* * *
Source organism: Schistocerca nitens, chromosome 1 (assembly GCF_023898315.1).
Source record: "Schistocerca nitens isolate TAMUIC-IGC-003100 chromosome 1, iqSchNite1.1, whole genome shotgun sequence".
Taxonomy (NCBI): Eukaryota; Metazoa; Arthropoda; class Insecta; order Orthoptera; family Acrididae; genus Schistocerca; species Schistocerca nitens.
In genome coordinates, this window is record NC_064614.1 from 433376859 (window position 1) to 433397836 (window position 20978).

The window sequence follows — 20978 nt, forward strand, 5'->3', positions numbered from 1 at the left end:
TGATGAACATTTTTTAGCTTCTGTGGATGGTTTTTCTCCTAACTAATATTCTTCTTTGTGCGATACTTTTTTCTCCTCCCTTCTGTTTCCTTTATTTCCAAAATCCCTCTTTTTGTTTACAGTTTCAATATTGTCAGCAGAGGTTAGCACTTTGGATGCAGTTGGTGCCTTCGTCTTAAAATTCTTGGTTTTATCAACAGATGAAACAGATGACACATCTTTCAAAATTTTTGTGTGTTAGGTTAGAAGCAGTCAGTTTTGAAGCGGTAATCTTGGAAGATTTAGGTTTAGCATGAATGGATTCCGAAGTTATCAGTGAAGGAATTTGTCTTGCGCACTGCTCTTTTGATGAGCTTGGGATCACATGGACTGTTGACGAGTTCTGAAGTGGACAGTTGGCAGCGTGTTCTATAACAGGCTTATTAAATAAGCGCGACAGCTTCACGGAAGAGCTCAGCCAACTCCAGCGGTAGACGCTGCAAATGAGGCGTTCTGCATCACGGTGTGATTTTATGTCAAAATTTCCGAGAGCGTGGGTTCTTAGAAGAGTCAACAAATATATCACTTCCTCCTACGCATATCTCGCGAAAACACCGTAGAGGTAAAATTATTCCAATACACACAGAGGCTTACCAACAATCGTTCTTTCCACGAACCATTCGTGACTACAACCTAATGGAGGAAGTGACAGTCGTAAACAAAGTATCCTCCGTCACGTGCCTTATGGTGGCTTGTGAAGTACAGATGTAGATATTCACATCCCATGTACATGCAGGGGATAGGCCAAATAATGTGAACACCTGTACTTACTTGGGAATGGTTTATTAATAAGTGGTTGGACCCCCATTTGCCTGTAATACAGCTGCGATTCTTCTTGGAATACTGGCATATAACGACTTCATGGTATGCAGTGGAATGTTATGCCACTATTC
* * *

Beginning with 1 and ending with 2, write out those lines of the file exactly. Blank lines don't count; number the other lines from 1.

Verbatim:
Source organism: Schistocerca nitens, chromosome 1 (assembly GCF_023898315.1).
Source record: "Schistocerca nitens isolate TAMUIC-IGC-003100 chromosome 1, iqSchNite1.1, whole genome shotgun sequence".